Pushed by the need for a precision level, after having failed to make an electronic sensor, I wondered if it was possible to exploit a sample perfume vial to make a machinist level. You will see in the video.
Greetings to everybody.
Thanks Claudio, for yet another creative approach, nicely looking and well executed tool (and video)!
I've been walking this tedious road myself for quite a while now,
as the tiny nib of the vial of my cheapo Machinist's Level broke when overhauling it, described in this dismal read:
35 buck Chinese Machinist's Level overhaul and cralibation (!)
I've still some work to do on that project:
1) Refill the vial with the appropriate amount of the proper fluid.
2) Permanently seal the vial (easier said than done).
3) Reliably and sustainably fix it in the housing tube.
4) Remount in and calibrate the level.
A few findings of mine so far (FWIW):
The original fluid in these high precision vials is "Ether" (Diethyl Ether or Ethoxyethane) and that for a darned good reason:
Low kinematic viscosity, i. e. it flows really easy in the vial of such a low curvature,
as to get a 2 hundreds of a mm (per div) in 1 meter.
Even with this very low viscosity fluid, the bubble still would take some 20 secs to set...
But depending what kind of resolution you aim for, other fluids (like acetaldehyde, ammonia or acetone) might be good enuff...
Snag with Ether is the volatility and vapor pressure at room temp, making it hard to handle (aside of even getting hold of it).
Next assignment is to get the fluid into and keeping it permanently within the vial, as in the above steps 1 & 2...
My experience is that ether really effectively prevents epoxi (and everything else I've tried so far) from curing.
Next try will be adding a droplet of waterglass (Sodium Silicate) to the nib, instanty cured by a shot of CO2 gas.
If that is good enuff is to be determined - other suggestions welcome...
But that's to come in another post in the thread above.
Thanks Johan. About the fluid I've tested many fluids.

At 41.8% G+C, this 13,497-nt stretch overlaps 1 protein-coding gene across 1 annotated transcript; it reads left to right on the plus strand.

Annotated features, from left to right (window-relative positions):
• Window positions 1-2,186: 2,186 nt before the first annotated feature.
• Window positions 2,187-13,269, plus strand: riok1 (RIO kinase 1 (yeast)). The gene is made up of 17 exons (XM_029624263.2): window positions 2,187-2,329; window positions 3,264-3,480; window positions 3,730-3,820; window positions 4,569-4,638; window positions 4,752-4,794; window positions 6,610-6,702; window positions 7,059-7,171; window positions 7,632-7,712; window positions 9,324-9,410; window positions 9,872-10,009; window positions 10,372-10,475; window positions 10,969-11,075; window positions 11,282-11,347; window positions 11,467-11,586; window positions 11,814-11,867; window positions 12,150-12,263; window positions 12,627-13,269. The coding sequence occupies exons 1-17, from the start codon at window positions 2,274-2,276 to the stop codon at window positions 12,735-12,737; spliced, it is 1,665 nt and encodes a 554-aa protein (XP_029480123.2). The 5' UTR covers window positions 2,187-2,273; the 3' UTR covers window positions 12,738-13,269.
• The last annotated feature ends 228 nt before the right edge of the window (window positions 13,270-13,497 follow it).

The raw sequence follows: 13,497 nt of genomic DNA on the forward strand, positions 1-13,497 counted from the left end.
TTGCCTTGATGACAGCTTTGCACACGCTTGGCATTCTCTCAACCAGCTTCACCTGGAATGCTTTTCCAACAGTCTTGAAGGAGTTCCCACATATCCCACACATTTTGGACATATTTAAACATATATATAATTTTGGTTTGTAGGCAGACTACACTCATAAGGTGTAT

- Ethilene 90% + blue methilene (as dye): slow.
- Perfume (yes, the original perfume): quite good. I have no idea of the composition.
- Acetone 100%: excellent but it would eat up the seal in the long run,.
- Ethil-methilene 94% (ethilene+10% methilene, up to reach 94%): good enough.
For the seal I've used the original cap of the perfume vial.
About the bubble. I've noticed that the smaller the bubble the slowest the response. There is a physical explanation for this but I didn't digged much into it to check it out. So for a faster response let the bubble be generous as much as possible.
For the fluid my final choice was ethil-methilene. In short it is industrial "alcohol" with the classic pink dye.
Be careful to add a dye because it could change the viscosity of the fluid. In general aniline dyes, in very little amount, should not modify the viscosity. Blue methilene should be a good choice but I noticed that the one I bought is "already diluted" in water! That's probably why in my experiment the bubble moved so slow, I think.
An other point to keep in mind is the possible reaction of the vial's material with the fluid, i.e. if the fluid is polar. That should be not the case with glass, though.
About the seal. Sodium silicate should bond quite well with glass, but I have no experience.
Epoxy won't work at all. Not only you could experiment snags in making it to cure, but also it could even decompose in the long run. Also, epoxy in general requires almost 15°C to cure, if you put it in freezer it won't cure at all.
If the sodium silicate works to seal the nib, then epoxy could be used to externally keep in place and reinforce the sealing.
Last edited by Claudio HG; 08-09-2020 at 08:09 AM.
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